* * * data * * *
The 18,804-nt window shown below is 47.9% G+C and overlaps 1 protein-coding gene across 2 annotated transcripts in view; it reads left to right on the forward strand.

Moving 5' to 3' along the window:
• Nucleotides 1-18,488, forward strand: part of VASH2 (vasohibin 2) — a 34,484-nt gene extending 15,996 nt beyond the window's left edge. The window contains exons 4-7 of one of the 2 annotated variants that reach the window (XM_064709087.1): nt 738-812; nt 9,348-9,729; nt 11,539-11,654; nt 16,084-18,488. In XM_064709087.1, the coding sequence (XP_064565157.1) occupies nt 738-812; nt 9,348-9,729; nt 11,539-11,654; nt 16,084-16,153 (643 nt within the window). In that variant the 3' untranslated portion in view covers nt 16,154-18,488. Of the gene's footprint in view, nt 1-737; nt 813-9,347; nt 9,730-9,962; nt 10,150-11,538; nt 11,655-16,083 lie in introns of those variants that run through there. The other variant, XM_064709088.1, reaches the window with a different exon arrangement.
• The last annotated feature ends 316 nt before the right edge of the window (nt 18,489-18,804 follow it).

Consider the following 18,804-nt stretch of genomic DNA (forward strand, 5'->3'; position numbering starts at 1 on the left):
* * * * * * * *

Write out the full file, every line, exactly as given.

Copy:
The 18,804-nt window shown below is 47.9% G+C and overlaps 1 protein-coding gene across 2 annotated transcripts in view; it reads left to right on the forward strand.

Moving 5' to 3' along the window:
• Nucleotides 1-18,488, forward strand: part of VASH2 (vasohibin 2) — a 34,484-nt gene extending 15,996 nt beyond the window's left edge. The window contains exons 4-7 of one of the 2 annotated variants that reach the window (XM_064709087.1): nt 738-812; nt 9,348-9,729; nt 11,539-11,654; nt 16,084-18,488. In XM_064709087.1, the coding sequence (XP_064565157.1) occupies nt 738-812; nt 9,348-9,729; nt 11,539-11,654; nt 16,084-16,153 (643 nt within the window). In that variant the 3' untranslated portion in view covers nt 16,154-18,488. Of the gene's footprint in view, nt 1-737; nt 813-9,347; nt 9,730-9,962; nt 10,150-11,538; nt 11,655-16,083 lie in introns of those variants that run through there. The other variant, XM_064709088.1, reaches the window with a different exon arrangement.
• The last annotated feature ends 316 nt before the right edge of the window (nt 18,489-18,804 follow it).

Consider the following 18,804-nt stretch of genomic DNA (forward strand, 5'->3'; position numbering starts at 1 on the left):